More people should watch the best TV show on Netflix

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Watch this TV show please.

Netflix

In a world where everyone seems to be running , more people should be talking about Dark.

But they’re not. And that’s weird.

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A mind-bending show that deftly combines internal family drama with time travel, Dark’s third and final season was recently released on and, much like its previous two seasons, it rules on every possible level imaginable.

The Stranger Things comparison makes sense, but Dark is a very different show.

Netflix

Dark, at its core, is a mystery series. Much like  — the show it’s most frequently compared to — Dark’s first season focuses almost exclusively on the search for a missing child. But in this show the child hasn’t escaped to a parallel universe, but a different time 30 years in the past. Before long Dark is a show that operates across multiple different time zones and dimensions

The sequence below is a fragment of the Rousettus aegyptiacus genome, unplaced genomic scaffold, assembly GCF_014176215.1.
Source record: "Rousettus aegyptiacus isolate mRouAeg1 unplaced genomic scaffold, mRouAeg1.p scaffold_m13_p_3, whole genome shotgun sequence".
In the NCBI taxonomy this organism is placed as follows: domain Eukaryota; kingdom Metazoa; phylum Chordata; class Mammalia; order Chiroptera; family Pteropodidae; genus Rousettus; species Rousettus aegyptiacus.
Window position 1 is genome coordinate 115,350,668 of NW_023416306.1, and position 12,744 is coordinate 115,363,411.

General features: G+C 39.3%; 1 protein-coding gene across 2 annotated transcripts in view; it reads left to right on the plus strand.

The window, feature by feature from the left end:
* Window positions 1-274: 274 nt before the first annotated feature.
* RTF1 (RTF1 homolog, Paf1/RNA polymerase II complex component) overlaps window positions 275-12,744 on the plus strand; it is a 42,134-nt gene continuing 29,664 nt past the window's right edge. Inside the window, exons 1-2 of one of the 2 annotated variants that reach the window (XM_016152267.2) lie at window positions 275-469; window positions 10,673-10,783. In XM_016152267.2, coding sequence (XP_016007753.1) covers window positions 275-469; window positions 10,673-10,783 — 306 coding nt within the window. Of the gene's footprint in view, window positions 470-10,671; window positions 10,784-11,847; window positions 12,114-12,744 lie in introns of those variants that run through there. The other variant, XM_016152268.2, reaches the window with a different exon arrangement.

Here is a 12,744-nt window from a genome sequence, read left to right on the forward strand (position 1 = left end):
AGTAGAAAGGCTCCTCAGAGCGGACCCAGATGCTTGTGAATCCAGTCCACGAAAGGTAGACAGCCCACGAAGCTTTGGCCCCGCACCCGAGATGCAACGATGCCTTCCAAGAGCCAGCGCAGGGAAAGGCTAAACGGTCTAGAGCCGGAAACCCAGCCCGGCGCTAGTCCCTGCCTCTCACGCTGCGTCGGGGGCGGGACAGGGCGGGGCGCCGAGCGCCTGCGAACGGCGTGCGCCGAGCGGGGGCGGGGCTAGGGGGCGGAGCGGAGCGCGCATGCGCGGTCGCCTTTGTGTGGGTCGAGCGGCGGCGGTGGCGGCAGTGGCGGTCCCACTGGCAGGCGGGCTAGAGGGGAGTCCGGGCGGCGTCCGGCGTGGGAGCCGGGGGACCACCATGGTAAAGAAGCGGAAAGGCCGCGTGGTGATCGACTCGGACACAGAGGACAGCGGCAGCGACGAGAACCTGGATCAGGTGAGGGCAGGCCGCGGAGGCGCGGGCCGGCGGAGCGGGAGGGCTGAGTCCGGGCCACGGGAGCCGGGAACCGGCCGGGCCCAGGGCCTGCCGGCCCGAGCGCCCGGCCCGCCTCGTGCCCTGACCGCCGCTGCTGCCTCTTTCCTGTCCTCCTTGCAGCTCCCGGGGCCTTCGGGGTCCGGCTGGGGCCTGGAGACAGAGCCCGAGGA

Dark has everything. It does complex, interweaving plot twists on a level that makes look like a pretend-clever show for children. It earns these twists by also being a delicately written study of broken familial inter-relationships and small-town claustrophobia. 

It’s a show that juggles the risks that come with time travel narratives with ease. Dark’s plot is complex to the point where I make a sport of waiting for it to completely fall apart. I’ve spent three whole seasons waiting for Dark to drop the ball and collapse beneath its own weight, but it hasn’t. 

Uh-oh. Here comes that hyperbole: This TV show is a goddamn miracle. 

Probably the worst thing you could say about Dark is that it’s pretentious. Unlike other time travel shows like, say, Outlander — which revels in camp and sort of begs you to watch ironically — Dark takes itself completely seriously. It’s unrelenting. 

Dark asks you to sincerely care about what’s happening on-screen. It infuses its plot with multiple explicit references to Ariadne and the bible. In most science fiction this would be enough to make my eyes detach from their socket and roll all the way backwards into my brain, but Dark earns its delusions of grandeur by actually being good enough to sustain them. 

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